Building A GameCube Mini Because Nintendo Never Did

Nintendo never made a GameCube Mini, with the console’s form factor remaining the same until the eventual launch of the Wii in 2006. [Bringus Studios] decided to build one of his own instead.

The build began with a Revision C GameCube motherboard, which comes without the digital video port and the second serial port. It also comes with an integrated power supply on the motherboard which makes it much easier to slim down into a smaller form factor. The main space saving, though, came from removing the rarely-used ports on the bottom of the console and the DVD drive. The latter was replaced with PicoBoot, which allows ISOs to be loaded from an SD card.

Once trimmed down and fitted with a replacement cooling fan, the console then got a custom half-height 3D-printed case. It’s tidy and functional, but we’d love to see a more finished resin-printed version more accurately aping the traditional GameCube aesthetic.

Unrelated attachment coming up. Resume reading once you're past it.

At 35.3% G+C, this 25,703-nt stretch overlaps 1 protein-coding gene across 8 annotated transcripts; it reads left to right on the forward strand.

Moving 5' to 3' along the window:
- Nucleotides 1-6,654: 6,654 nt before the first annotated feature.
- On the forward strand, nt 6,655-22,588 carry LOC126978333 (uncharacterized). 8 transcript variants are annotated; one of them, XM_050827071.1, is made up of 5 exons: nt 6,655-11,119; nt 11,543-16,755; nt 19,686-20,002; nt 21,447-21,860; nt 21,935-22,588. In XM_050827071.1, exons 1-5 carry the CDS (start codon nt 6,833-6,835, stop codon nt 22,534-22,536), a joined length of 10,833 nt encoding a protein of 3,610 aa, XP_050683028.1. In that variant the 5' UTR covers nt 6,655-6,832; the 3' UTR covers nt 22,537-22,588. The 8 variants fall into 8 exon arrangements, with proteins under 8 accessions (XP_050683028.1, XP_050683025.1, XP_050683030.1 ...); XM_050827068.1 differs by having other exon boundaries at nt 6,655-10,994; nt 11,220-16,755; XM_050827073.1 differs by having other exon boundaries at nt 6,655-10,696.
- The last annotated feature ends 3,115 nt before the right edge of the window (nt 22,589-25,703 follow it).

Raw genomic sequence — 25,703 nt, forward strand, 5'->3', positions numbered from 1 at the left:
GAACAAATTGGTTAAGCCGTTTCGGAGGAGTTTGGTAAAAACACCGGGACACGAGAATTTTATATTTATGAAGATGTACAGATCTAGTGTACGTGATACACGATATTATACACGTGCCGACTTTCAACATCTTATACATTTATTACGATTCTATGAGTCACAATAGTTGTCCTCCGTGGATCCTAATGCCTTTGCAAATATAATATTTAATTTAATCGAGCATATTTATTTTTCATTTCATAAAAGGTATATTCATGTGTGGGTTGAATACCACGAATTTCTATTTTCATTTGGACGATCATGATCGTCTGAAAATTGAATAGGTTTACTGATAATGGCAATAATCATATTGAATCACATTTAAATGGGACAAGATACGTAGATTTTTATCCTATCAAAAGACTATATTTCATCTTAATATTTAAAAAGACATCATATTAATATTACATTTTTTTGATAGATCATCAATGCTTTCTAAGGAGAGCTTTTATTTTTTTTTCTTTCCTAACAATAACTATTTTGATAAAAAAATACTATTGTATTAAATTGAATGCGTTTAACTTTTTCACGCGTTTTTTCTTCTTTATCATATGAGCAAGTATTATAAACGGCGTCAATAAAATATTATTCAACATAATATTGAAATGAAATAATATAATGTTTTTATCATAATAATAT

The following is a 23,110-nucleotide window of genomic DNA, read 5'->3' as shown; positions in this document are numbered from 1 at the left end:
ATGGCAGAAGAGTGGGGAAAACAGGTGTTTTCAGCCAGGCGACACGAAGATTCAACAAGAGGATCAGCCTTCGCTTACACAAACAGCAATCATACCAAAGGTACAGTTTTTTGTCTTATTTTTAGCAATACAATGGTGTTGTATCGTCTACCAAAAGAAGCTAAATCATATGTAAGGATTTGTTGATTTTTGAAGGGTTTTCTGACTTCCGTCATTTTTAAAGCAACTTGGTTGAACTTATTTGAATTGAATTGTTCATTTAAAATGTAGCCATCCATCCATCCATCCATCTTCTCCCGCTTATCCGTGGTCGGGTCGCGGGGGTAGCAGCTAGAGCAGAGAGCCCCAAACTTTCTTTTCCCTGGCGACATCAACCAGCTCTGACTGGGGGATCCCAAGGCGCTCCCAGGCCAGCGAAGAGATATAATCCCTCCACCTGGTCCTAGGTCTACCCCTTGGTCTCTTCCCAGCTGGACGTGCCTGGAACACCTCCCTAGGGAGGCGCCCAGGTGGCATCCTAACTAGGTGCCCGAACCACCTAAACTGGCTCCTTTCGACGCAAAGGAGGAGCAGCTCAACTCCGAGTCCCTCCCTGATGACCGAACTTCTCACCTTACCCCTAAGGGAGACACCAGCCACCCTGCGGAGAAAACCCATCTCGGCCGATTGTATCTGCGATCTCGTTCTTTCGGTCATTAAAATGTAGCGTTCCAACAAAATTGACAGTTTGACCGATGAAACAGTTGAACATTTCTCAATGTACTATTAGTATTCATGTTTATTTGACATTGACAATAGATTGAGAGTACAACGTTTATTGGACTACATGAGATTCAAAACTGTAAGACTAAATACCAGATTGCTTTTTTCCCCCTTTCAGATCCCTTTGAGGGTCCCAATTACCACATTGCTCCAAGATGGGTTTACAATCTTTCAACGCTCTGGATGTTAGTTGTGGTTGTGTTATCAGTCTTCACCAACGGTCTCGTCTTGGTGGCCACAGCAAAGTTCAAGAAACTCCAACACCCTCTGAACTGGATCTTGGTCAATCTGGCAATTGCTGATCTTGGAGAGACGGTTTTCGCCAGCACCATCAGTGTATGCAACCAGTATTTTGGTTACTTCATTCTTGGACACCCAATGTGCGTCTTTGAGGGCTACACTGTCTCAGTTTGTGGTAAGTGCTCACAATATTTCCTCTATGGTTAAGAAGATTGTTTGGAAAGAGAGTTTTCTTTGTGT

If you want something even more portable, consider building a pocket-sized Wii. Video after the break.

9 thoughts on “Building A GameCube Mini Because Nintendo Never Did

    1. Truth. I grew up with Sega but my Gamecube was the first console I bought for myself. Love both brands dearly, but while Sega keeps re-releasing their classic games on new platforms and even an official emulator on PC, Nintenwon’t so I can’t actually pay for the games I want to play.

      Maybe it is selection bias but it feels like Nintendo console hacks have a higher level of quality and complexity than hacks for other consoles. People making all-new motherboards for the NES, portable SNES, N64, GC, and Wii consoles that look downright professional, it’s all very impressive.

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